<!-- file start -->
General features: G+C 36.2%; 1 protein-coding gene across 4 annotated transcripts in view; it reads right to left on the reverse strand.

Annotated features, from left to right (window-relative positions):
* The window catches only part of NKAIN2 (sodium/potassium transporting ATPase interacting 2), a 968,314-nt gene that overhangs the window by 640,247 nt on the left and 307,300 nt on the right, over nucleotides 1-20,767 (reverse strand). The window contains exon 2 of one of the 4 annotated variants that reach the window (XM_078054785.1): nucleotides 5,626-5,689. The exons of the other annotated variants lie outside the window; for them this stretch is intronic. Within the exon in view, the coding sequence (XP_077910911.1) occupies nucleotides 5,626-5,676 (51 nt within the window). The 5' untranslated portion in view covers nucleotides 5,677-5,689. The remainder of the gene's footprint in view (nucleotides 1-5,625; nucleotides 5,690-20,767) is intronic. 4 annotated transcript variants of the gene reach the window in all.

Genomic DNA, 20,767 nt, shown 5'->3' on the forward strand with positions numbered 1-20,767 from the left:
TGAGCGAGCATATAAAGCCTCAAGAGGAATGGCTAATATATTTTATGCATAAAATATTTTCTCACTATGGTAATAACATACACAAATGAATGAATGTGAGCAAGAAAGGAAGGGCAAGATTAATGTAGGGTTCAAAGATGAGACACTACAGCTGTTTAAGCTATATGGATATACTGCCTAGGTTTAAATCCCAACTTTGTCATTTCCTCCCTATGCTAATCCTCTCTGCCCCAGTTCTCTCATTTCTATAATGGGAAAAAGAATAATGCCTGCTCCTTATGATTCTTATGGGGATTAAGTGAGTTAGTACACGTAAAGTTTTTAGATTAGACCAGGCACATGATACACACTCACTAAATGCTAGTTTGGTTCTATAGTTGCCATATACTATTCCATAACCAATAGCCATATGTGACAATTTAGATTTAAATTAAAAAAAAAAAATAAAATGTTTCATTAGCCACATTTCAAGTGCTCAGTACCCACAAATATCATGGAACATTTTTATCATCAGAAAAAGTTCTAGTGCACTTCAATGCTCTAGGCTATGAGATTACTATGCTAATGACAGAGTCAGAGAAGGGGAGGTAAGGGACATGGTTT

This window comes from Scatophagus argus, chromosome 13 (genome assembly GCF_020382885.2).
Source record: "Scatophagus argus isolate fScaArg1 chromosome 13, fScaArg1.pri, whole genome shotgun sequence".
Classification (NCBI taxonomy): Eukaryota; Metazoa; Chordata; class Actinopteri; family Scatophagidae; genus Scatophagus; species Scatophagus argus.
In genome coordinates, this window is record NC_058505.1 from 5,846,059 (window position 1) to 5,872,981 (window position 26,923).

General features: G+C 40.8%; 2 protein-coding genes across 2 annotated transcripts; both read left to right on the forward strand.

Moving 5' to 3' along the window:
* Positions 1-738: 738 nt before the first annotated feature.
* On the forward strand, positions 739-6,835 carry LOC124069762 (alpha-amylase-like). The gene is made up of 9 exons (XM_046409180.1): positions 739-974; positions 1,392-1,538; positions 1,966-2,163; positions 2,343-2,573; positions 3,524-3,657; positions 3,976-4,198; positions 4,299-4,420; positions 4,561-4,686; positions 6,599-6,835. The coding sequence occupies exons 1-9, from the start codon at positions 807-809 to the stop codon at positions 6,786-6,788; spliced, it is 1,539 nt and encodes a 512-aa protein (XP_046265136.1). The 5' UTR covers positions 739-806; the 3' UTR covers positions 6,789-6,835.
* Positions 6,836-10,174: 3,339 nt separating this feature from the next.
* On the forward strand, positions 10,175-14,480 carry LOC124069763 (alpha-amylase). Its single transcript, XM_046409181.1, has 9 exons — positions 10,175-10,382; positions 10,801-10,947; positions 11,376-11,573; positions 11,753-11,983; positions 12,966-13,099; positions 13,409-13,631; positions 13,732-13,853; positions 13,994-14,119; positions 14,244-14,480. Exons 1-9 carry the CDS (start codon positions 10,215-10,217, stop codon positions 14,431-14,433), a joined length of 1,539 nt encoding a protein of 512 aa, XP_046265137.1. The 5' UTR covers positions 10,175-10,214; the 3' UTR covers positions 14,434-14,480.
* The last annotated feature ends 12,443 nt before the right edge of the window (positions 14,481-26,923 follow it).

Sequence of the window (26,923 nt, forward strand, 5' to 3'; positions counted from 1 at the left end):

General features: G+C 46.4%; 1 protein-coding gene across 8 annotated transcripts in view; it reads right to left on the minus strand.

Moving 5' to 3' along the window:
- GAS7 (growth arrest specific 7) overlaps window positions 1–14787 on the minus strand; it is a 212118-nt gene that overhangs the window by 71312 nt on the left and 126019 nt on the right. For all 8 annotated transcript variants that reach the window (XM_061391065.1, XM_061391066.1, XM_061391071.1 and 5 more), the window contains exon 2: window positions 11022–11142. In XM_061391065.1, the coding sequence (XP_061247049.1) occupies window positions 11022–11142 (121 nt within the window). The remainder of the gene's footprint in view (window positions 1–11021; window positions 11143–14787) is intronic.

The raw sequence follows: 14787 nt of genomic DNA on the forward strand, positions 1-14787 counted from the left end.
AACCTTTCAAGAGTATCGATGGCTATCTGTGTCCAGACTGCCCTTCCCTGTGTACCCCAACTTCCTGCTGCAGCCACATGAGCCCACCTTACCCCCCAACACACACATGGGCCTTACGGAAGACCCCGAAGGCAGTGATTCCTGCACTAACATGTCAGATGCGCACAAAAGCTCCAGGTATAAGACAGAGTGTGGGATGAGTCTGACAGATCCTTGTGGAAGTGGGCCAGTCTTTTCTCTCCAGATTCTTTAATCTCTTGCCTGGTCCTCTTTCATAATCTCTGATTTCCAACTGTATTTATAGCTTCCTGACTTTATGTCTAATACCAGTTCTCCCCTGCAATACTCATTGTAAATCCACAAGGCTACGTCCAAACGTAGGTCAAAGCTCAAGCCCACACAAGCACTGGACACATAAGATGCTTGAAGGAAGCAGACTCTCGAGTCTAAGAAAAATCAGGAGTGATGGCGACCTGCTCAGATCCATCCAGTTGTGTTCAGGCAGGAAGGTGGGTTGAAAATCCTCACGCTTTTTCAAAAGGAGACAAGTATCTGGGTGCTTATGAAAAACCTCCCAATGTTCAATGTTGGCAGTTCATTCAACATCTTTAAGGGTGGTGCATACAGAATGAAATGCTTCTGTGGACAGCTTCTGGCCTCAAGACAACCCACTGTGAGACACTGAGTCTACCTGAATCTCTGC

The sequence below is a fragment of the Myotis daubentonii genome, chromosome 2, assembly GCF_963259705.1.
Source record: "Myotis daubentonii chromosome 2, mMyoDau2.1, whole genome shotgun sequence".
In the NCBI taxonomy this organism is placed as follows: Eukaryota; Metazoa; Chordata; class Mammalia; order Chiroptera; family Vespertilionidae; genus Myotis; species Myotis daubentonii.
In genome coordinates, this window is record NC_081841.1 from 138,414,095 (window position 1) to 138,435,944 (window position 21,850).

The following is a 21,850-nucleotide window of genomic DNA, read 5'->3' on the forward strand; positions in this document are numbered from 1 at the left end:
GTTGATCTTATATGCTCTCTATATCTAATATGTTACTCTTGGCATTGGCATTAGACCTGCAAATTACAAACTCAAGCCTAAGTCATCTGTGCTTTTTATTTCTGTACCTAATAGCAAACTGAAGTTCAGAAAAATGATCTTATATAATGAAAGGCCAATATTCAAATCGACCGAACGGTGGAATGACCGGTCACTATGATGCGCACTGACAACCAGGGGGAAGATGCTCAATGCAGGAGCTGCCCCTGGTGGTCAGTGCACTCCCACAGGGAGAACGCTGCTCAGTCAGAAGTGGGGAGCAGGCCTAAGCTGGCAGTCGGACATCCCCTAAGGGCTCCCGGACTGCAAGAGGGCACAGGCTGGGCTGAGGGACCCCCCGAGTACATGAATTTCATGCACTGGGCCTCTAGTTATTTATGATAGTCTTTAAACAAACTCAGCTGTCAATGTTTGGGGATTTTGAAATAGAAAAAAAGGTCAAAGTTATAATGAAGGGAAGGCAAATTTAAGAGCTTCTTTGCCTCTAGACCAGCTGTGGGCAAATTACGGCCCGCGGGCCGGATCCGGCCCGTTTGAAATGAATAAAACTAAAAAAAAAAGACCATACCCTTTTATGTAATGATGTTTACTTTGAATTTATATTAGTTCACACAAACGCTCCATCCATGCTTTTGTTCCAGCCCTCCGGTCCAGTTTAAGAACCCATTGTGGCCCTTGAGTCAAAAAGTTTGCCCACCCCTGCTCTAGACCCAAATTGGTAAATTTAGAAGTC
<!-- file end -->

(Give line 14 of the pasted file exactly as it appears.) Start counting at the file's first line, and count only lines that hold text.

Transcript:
* Positions 6,836-10,174: 3,339 nt separating this feature from the next.